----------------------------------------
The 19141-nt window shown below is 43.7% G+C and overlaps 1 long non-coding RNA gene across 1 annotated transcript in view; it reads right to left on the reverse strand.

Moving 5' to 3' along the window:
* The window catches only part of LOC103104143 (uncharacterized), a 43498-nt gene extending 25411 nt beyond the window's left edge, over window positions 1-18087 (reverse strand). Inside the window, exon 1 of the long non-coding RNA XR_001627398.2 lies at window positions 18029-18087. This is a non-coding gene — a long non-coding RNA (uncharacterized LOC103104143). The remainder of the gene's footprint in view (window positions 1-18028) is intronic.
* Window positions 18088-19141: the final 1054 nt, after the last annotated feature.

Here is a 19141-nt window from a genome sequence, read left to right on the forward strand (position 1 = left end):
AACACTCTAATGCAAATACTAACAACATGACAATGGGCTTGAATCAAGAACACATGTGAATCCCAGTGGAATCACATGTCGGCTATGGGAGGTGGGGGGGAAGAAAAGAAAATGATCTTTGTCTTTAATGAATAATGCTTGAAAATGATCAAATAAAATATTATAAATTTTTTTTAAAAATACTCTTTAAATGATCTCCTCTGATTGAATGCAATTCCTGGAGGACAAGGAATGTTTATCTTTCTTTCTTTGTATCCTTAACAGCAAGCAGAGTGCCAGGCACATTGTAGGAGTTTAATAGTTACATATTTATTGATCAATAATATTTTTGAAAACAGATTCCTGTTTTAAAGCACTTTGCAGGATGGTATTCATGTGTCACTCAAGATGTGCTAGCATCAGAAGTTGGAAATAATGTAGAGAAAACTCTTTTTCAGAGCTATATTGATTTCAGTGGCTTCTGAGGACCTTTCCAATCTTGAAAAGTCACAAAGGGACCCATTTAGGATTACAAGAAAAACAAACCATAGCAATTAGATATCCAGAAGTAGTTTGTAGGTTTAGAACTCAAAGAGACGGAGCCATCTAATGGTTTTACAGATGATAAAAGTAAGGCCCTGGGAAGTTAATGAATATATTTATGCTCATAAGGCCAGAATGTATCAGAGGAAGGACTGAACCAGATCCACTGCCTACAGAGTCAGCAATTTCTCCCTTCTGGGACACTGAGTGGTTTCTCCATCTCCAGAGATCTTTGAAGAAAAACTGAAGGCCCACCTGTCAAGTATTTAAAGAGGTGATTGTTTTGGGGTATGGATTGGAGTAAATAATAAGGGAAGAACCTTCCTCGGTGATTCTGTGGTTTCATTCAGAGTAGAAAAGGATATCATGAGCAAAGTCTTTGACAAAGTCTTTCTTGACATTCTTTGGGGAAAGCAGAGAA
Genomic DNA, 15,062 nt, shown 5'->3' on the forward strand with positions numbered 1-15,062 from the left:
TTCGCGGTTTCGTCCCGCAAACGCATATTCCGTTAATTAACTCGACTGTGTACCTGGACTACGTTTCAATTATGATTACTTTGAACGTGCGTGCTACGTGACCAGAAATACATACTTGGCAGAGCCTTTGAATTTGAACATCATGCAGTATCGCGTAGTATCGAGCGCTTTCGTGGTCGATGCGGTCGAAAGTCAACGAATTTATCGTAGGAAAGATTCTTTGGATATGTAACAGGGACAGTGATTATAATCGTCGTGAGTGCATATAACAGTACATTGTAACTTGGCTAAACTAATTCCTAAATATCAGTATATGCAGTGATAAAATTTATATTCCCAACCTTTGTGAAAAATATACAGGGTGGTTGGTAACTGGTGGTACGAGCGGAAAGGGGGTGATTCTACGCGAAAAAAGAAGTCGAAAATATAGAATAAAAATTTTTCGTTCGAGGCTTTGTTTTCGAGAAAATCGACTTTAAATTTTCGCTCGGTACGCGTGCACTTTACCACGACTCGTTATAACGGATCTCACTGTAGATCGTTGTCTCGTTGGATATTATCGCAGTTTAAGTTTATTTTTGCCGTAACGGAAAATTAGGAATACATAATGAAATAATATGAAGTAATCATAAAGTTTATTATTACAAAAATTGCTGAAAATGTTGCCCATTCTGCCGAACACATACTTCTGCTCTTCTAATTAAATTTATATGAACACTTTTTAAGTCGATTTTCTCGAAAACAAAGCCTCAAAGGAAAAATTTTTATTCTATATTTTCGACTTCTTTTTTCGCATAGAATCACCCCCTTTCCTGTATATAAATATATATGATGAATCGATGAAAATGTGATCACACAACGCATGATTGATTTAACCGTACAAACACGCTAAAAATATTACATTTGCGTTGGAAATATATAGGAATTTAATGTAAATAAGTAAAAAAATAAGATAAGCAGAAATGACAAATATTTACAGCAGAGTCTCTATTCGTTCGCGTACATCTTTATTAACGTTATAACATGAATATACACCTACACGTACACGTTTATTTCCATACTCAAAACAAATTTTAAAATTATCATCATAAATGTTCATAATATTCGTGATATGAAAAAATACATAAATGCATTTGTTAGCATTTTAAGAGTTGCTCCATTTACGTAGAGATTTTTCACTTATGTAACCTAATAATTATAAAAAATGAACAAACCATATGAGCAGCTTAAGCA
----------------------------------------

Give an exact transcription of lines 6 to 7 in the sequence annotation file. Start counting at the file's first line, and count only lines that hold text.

AACACTCTAATGCAAATACTAACAACATGACAATGGGCTTGAATCAAGAACACATGTGAATCCCAGTGGAATCACATGTCGGCTATGGGAGGTGGGGGGGAAGAAAAGAAAATGATCTTTGTCTTTAATGAATAATGCTTGAAAATGATCAAATAAAATATTATAAATTTTTTTTAAAAATACTCTTTAAATGATCTCCTCTGATTGAATGCAATTCCTGGAGGACAAGGAATGTTTATCTTTCTTTCTTTGTATCCTTAACAGCAAGCAGAGTGCCAGGCACATTGTAGGAGTTTAATAGTTACATATTTATTGATCAATAATATTTTTGAAAACAGATTCCTGTTTTAAAGCACTTTGCAGGATGGTATTCATGTGTCACTCAAGATGTGCTAGCATCAGAAGTTGGAAATAATGTAGAGAAAACTCTTTTTCAGAGCTATATTGATTTCAGTGGCTTCTGAGGACCTTTCCAATCTTGAAAAGTCACAAAGGGACCCATTTAGGATTACAAGAAAAACAAACCATAGCAATTAGATATCCAGAAGTAGTTTGTAGGTTTAGAACTCAAAGAGACGGAGCCATCTAATGGTTTTACAGATGATAAAAGTAAGGCCCTGGGAAGTTAATGAATATATTTATGCTCATAAGGCCAGAATGTATCAGAGGAAGGACTGAACCAGATCCACTGCCTACAGAGTCAGCAATTTCTCCCTTCTGGGACACTGAGTGGTTTCTCCATCTCCAGAGATCTTTGAAGAAAAACTGAAGGCCCACCTGTCAAGTATTTAAAGAGGTGATTGTTTTGGGGTATGGATTGGAGTAAATAATAAGGGAAGAACCTTCCTCGGTGATTCTGTGGTTTCATTCAGAGTAGAAAAGGATATCATGAGCAAAGTCTTTGACAAAGTCTTTCTTGACATTCTTTGGGGAAAGCAGAGAA
Genomic DNA, 15,062 nt, shown 5'->3' on the forward strand with positions numbered 1-15,062 from the left: